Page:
Intubation drugs : suxamethonium, thiopentone, midazolam
. Contraindications. Adverse events, how to prepare and how to treat
There is good evidence to support the use of ketamine sedation in children and adults for emergency procedures. The use of ketamine anaesthesia in adults is extensive and its utility and safety in remote settings is well recorded.
Whilst there is no strict age limit to ketamine use as an anaesthetic, analgesic or sedative, many guidelines indicate the expert opinion of avoiding ketamine use below the age of 6 months for elective procedures. This is due to animal model research findings of neurodevelopmental abnormalities despite a complete lack of human evidence for such problems. In the event of emergency, life threatening cases, the balance of risk vs benefit in using ketamine for any age group must be weighed by the provider.
Ketamine will produce elevated blood pressure and pulse. Any condition that will worsen with such a change , one needs to be extremely cautious in using ketamine. For example, severe pre-eclampsia or aortic dissection will be seriously worsened by ketamine in the usual doses. Cardiac ischemia, angina and myocardial infarction may get worse with ketamine induced tachycardia and hypertension. This sympathomimetic effect of ketamine can be blunted with co-administration of morphine, diazepam, midazolam or droperidol.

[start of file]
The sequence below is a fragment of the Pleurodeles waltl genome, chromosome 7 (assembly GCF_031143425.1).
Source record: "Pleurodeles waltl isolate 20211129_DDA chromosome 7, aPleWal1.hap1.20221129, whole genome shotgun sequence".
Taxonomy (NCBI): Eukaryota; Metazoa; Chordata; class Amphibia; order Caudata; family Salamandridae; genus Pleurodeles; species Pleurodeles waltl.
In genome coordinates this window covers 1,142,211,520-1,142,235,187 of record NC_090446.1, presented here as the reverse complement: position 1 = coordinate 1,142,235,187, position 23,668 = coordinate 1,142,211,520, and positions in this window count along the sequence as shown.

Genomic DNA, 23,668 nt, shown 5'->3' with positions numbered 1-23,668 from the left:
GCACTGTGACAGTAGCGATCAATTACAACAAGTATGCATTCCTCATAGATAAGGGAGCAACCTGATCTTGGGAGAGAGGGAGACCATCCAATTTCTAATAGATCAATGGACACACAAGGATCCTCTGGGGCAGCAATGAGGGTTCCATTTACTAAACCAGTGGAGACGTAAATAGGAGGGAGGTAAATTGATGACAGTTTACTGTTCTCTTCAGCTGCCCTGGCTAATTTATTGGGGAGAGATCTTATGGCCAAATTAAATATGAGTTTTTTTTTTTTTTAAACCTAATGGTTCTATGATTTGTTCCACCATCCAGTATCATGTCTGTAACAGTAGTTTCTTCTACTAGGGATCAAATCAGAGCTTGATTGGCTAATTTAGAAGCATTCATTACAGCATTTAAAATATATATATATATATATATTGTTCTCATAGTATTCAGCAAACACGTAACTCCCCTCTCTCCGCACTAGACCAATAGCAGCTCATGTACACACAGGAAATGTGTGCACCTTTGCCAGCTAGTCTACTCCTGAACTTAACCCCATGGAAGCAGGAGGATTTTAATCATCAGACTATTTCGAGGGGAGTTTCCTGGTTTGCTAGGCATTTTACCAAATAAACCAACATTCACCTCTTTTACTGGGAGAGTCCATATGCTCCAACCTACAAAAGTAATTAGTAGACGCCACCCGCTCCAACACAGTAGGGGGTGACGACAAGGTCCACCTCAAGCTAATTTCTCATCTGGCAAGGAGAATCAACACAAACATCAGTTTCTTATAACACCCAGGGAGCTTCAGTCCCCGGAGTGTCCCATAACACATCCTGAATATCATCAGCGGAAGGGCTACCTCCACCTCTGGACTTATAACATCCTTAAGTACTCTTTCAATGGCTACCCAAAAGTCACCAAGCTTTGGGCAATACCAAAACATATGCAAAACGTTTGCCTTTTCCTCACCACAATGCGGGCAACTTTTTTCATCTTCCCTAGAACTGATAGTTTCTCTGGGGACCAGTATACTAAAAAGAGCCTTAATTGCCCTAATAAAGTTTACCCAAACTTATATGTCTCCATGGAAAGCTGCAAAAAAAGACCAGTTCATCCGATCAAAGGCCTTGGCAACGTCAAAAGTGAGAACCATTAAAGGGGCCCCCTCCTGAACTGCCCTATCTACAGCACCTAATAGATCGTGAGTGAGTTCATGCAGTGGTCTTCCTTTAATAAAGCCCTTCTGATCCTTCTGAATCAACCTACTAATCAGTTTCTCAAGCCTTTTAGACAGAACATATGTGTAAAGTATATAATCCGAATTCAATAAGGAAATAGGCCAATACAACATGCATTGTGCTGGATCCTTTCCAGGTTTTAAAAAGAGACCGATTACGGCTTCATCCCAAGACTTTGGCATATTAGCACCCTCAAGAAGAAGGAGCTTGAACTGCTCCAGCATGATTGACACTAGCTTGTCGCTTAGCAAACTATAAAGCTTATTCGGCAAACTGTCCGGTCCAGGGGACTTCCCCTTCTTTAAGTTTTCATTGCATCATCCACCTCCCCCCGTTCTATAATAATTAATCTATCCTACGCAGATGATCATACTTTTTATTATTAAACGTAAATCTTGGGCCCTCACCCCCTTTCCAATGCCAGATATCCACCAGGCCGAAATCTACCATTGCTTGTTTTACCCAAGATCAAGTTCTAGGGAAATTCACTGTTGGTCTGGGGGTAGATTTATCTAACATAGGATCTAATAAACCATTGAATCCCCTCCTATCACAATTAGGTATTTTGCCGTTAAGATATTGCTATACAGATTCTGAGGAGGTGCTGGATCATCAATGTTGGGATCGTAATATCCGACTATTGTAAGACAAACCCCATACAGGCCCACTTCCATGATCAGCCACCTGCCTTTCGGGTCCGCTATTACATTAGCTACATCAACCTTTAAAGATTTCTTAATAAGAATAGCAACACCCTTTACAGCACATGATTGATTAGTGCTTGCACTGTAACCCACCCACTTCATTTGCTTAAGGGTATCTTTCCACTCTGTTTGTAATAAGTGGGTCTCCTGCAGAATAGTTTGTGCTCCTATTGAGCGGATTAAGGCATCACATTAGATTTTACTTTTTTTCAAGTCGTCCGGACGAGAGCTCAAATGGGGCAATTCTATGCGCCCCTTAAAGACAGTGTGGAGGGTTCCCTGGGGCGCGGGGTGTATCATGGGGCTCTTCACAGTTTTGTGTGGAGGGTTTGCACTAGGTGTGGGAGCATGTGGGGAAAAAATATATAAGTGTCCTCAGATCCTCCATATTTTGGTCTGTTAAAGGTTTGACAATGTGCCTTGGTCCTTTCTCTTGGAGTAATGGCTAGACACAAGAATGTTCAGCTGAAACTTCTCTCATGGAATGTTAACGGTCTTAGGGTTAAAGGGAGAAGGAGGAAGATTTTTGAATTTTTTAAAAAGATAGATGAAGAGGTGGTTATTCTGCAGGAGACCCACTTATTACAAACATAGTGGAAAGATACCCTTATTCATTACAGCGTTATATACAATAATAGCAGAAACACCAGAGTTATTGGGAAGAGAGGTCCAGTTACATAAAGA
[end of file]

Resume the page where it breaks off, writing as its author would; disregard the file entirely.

Ketamine produces nystagmus and so is not ideal for ocular procedures. Hypersalivation is common but usually not an issue in short procedures. Longer procedures may benefit from an anticholinergic agent to dry secretions, atropine 300mcg in adult IV or 10mcg/kg IV in children.
Common adverse events also include nausea and vomiting with higher dosing range >;;;;;4mg/kg boluses.
The most serious adverse events are hallucinations/delirium and laryngospasm. Whilst uncommon they do occur and a provider must be prepared to manage them
Laryngospasm is the sudden spasming of the vocal cords and leads to acute airway obstruction. The patient will be making chest wall movements but no airway noise or a stridor indicating partial closure of the vocal cords. Immediate action is to provide positive pressure ventilation with oxygen via a manual bag/face mask resuscitator. A jaw thrust by an assistant will greatly help the alleviation of the spasm. If this does not relax the spasm then administration of IV (1mg/kg) or IMI(4mg/kg) suxamethonium should resolve the issue and allow emergent intubation to occur to secure the airway. If the laryngospasm resolves adequately to allow effective face mask ventilation then tracheal intubation maybe deferred if the procedure is short and the aim is to recover the patient quickly.